World Agile Qualifications Board; God Help Us

The World Agile Qualifications Board should be seen as an embarrassment even to regular peddlers of certification. The WAQB has apparently been established recently—but when? By whom? There is a Web site. I hesitate to link to it, because I don’t want people to see it… but on the other hand, I do want people to see it, so that they can observe from the outset how these things work. … Read more

Requirements Development

Scott Berkun has an interesting post on requirements, and why they’re problemmatic. He says that “data collection” isn’t the issue. I agree with that. He also refers to “requirements gathering” (to me, not so good) and “requirements definition” (a little better, perhaps). I like to think of this whole business not as requirements gathering, but as requirements development. (I credit Ian Heppell for pointing this out to me, but I … Read more

On Indispensable People, Documentation, and Skill

In a blog post on The Test Eye, Martin Jansson has some things to say about the dangers of The Indispensable Worker. The post is worth reading. I commented there, and do a somewhat better job of it here: Your point about indispensability is well-taken. In workshops that I’ve attended, Jerry Weinberg has often pointed out the urgency of getting rid of the problem of indispensability. If someone appears to … Read more

What’s James on about THIS time?

James Bach reports on a statement allegedly made by Yaron Sinai, the CEO of Elementool, and Joseph Ours comments. In light of Joseph’s comment, I too wonder if Elementool was tested by human testers under the control of their own process. Perhaps it was tested by testers who strictly followed the steps, which Mr. Sinai apparently suggested was all that was necessary. If the latter, then Joseph’s experience can be … Read more

IMVU: The Final Chapter

Perusing my Blogger page, I suddenly realize that I never posted this final wrap-up to my original observations on IMVU and its 50-deployments-a-day approach, plus the comments here, here, here, and here. In addition to his Quality is Dead article, James has added his perspective on IMVU specifically. Is there a problem at IMVU? As an outsider, is this any of my business anyway? I think so, at least to … Read more

Still more IMVU comment followup: The Final Chapter (so far)

Markus Gärtner commented, in part, Actually what seems to be missing is the pride and responsibility in the software world. From my point of view I can pile up a lot of technical debt, but deliver really fast. I’m not so sure if pride is missing. Timothy Fitz seemed to be proud of the work that he was doing. Moreover, hubris is a form of pride, and there seems to … Read more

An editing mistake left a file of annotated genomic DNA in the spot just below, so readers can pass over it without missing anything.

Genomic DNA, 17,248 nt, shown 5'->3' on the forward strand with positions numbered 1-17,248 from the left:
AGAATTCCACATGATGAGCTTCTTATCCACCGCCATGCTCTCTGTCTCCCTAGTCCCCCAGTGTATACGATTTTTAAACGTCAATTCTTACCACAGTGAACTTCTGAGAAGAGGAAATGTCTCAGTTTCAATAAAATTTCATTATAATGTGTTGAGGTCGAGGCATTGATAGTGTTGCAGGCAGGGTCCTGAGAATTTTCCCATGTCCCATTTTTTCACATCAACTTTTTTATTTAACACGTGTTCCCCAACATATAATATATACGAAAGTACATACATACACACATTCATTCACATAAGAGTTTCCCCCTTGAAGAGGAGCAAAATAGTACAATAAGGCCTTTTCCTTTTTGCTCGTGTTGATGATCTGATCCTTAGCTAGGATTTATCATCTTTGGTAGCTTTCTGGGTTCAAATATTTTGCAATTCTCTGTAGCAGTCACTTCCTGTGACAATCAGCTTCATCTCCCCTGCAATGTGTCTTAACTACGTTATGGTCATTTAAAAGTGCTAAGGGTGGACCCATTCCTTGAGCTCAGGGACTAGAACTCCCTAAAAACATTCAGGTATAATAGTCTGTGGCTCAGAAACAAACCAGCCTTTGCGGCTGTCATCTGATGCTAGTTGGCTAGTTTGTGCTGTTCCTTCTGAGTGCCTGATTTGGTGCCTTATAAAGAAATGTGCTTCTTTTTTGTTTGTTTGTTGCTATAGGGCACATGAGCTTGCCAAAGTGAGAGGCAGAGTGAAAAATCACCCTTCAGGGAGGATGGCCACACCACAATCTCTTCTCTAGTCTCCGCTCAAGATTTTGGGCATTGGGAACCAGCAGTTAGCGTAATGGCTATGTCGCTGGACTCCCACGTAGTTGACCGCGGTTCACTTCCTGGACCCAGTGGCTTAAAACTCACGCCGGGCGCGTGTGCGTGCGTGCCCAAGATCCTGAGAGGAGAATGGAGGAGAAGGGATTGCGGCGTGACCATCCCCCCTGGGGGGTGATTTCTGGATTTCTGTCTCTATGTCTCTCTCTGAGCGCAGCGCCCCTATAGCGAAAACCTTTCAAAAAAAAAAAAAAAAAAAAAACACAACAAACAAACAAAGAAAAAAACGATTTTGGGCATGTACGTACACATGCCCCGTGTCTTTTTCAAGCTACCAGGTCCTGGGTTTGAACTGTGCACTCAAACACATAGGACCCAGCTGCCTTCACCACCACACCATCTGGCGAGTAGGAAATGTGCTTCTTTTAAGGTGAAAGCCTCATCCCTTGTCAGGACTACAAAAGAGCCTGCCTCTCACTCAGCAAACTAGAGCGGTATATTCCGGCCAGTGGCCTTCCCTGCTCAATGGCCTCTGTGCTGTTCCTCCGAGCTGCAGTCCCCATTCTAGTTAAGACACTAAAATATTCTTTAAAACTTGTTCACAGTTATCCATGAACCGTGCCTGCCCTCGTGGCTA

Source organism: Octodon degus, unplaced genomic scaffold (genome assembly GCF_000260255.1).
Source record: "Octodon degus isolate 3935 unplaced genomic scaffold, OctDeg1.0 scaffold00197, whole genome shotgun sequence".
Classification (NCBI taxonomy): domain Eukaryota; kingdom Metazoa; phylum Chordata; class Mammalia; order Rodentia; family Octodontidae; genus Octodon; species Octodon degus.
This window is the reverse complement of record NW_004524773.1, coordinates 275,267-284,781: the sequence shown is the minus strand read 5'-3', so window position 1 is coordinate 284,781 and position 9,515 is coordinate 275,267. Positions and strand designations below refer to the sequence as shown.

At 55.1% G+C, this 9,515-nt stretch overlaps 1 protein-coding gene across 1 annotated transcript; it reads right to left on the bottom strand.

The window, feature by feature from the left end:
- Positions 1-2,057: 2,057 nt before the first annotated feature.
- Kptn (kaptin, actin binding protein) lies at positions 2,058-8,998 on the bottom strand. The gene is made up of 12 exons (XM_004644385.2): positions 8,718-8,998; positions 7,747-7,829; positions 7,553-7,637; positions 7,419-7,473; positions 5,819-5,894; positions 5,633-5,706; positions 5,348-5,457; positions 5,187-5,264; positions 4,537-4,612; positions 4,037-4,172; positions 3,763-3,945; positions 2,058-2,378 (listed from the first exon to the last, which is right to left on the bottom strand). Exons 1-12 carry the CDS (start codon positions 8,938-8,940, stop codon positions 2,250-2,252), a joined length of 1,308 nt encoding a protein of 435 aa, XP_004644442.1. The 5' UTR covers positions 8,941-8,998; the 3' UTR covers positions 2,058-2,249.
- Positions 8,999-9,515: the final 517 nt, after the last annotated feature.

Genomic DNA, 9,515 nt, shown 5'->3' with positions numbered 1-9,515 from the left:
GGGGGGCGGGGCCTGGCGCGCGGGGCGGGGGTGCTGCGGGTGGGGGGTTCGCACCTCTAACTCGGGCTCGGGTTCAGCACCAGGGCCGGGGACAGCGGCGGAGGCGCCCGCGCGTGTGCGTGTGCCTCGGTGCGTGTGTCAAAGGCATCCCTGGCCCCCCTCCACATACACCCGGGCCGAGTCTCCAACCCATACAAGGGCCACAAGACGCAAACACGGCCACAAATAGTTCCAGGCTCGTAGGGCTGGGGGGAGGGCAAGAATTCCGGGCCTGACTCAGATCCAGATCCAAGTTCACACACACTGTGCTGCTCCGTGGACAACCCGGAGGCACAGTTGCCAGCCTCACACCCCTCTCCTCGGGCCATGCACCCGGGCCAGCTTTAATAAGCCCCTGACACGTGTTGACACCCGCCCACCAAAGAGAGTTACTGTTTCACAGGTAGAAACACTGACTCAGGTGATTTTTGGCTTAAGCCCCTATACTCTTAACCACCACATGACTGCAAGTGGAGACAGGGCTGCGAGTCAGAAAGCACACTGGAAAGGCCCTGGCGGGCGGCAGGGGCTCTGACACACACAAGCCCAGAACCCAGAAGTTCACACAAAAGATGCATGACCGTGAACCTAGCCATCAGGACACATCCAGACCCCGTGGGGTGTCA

More IMVU comment followup: Timothy Fitz’s reply

In response to my post on IMVU, I was delighted to receive a reply from Timothy Fitz, whose original blog entry triggered my investigation. There are many things to like about Timothy’s reply. First of all, it’s honest and forthright. Second, he seems not to be taking personally the criticism of the product that he and his company have been working on for years. It’s a rare skill not to … Read more

More IMVU comment followup: Survivorship Bias

In the comments to our rapid test of IMVU, Elisabeth Hendrickson said, “Great list of issues. However, I suspect that these issues don’t really interfere with the core value to the target users.” That might be true. I think it might be more accurate to suggest that the issues don’t interfere with the core value to the existing users. That is, IMVU might be hitting the dartboard, but not the … Read more

Comments on the IMVU Report

Well, that generated some comments. Interesting. People talk a lot about testing, but nothing gets ’em fired up like test results. I really appreciate the feedback, and I’d like to respond to it here, over a couple of posts. I don’t mind Blogger’s Compose feature but (as far as I know so far), it has a pretty clumsy method for editing comments. Like, none that I can see. Sai Venkatakrishnan … Read more

50 Deployments A Day and The Perpetual Beta

There was much rejoicing on Twitter this afternoon over a blog posting. Apparently, IMVU is rolling out fifty deployments each and every day, and they’re doing so by the magic of Continuous Deployment. “The high level of our process is dead simple: Continuously integrate (commit early and often). On commit automatically run all tests. If the tests pass deploy to the cluster. If the deploy succeeds, repeat.“ Some more details: … Read more